Trump gives no timetable for Syria, wants to protect Kurds

Trump listens next to Acting US Defence Secretary Patrick Shanahan during a Cabinet meeting on Jan 2, 2019.
Trump listens next to Acting US Defence Secretary Patrick Shanahan during a Cabinet meeting on Jan 2, 2019.PHOTO: REUTERS

WASHINGTON (REUTERS) - President Donald Trump said on Wednesday (Jan 2) that the United States would get out of Syria "over a period of time" and wants to protect the US-backed Kurdish fighters in the country as Washington draws down troops.

Mr Trump did not provide a timetable for the planned military exit from Syria, which he announced last month against the advice of top national security aides and without consulting lawmakers or US allies participating in anti-Islamic State in Iraq and Syria (ISIS) operations.

The decision prompted Defence Secretary Jim Mattis to resign.

During a Cabinet meeting at the White House in front of reporters, Mr Trump said he had never discussed a reported four-month timetable for the withdrawal of 2,000 American troops stationed in Syria amid a battle against ISIS militants.

In recent days, Mr Trump appeared to back off from any hasty pullout and stressed that the operation would be slow.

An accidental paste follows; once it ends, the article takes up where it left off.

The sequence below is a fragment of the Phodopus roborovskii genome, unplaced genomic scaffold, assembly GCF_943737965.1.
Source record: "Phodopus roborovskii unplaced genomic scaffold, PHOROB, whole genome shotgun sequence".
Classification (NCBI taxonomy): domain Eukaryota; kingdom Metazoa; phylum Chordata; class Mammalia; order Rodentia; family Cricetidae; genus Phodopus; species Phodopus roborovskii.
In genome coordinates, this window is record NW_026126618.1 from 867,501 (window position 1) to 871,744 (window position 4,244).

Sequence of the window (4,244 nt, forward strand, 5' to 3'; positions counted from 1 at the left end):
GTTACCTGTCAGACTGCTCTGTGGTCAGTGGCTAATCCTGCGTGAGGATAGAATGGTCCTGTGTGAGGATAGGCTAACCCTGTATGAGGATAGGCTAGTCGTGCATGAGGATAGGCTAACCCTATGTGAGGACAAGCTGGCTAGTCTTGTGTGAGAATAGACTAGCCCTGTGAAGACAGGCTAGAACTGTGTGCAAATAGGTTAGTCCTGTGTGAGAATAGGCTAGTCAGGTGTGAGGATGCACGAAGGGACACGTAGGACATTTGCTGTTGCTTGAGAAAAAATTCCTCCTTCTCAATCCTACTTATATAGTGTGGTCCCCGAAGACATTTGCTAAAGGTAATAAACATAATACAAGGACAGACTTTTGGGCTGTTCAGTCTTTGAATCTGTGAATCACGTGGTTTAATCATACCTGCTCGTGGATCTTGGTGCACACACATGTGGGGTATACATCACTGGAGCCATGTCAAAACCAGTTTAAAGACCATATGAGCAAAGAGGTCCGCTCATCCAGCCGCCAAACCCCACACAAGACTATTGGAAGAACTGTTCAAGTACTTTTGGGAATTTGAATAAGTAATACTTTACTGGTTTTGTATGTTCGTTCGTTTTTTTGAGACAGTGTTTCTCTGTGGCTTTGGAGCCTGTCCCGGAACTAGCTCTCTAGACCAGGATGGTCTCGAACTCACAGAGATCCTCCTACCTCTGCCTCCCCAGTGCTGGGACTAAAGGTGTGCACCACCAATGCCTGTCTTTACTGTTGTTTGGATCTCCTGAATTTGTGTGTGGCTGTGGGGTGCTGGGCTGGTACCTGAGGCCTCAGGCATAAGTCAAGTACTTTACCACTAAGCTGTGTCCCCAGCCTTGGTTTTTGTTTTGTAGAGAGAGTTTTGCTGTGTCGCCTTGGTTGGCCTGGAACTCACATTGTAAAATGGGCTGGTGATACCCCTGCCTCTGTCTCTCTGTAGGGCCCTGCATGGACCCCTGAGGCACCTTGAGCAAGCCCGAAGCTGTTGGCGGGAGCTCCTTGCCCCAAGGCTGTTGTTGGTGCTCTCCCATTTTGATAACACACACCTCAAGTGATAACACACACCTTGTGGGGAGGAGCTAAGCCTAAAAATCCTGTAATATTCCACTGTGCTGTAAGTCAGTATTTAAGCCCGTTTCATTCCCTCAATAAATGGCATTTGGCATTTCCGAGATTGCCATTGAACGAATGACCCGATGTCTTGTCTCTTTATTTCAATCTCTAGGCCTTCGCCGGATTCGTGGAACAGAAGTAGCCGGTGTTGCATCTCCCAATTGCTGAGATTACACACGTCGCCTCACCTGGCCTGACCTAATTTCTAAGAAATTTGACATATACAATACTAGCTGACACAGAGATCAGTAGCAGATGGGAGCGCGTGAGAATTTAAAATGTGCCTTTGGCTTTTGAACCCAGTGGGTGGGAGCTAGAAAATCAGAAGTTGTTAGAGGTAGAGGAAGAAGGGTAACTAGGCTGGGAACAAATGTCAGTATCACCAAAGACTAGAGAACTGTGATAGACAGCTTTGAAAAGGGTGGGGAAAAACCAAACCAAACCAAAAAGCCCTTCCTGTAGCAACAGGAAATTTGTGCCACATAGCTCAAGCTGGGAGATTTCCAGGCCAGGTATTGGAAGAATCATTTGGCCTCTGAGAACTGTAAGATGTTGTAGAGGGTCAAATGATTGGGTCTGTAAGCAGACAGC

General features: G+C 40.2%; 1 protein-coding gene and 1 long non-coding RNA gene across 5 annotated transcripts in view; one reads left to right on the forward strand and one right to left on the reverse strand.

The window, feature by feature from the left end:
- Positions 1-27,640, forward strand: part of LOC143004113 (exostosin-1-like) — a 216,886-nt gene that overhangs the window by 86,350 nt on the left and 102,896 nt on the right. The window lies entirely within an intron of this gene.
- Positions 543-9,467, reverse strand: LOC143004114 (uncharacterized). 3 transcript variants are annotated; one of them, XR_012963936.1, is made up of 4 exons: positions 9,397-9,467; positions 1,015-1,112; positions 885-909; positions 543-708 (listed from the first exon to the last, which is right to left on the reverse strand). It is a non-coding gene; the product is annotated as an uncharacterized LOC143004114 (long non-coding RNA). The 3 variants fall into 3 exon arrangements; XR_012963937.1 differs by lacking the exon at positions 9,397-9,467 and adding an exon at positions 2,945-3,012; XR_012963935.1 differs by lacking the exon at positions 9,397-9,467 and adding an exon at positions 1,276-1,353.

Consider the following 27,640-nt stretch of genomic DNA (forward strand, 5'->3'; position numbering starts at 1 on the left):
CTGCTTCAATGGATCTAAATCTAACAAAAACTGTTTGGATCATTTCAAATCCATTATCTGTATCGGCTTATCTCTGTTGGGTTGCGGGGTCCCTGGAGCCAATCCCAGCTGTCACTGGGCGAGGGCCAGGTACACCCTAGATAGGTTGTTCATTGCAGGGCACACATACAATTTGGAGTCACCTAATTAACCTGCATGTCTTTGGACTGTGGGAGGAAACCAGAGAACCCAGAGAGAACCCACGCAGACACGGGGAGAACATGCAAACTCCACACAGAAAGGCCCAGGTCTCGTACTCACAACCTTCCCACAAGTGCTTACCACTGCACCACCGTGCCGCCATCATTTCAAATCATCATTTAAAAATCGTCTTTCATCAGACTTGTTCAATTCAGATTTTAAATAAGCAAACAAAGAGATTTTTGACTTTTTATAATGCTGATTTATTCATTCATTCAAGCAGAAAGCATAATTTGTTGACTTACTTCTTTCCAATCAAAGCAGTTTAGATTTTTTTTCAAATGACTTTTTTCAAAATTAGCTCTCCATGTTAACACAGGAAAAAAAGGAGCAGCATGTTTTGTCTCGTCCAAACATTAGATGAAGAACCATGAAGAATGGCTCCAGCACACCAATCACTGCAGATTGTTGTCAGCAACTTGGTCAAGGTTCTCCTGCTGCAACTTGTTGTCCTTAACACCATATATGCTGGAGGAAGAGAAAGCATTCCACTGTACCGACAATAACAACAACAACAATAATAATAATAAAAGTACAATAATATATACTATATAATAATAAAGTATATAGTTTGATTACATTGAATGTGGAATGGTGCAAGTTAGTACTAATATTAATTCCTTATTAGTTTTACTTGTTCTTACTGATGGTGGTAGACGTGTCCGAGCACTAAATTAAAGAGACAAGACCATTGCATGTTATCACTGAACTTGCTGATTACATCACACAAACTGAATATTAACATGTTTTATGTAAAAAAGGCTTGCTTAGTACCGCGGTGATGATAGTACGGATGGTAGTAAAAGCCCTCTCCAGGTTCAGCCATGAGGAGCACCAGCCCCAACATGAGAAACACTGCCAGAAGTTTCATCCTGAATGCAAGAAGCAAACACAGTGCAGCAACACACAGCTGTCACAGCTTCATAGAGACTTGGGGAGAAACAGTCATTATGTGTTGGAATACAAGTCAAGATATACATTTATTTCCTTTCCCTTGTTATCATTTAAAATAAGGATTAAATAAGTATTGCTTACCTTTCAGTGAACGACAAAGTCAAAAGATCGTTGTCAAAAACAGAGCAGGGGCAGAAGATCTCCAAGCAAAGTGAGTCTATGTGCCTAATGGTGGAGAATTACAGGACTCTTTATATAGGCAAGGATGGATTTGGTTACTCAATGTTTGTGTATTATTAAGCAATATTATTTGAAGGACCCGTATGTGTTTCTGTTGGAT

"We're slowly sending our troops back home to be with their families, while at the same time fighting ISIS remnants," he said on Twitter on Monday.

Republican Senator Lindsey Graham said he came out of a lunch with Mr Trump feeling reassured about the Syria policy.

 
 
 

Mr Graham told reporters that Mr Trump was committed to making sure Turkey did not clash with the Kurdish YPG forces once US troops leave Syria, and was assuring the Nato ally that it would have a buffer zone in the region to help protect its own interests.

Turkey views the YPG as a branch of its own Kurdish separatist movement and is threatening to launch an offensive against the group, igniting fears of significant civilian casualties.

US commanders planning the US withdrawal are recommending that YPG fighters battling ISIS be allowed to keep US-supplied weapons, according to US officials.

That proposal would likely anger Turkey, where Mr Trump's national security adviser, Mr John Bolton, is expected to hold talks this week.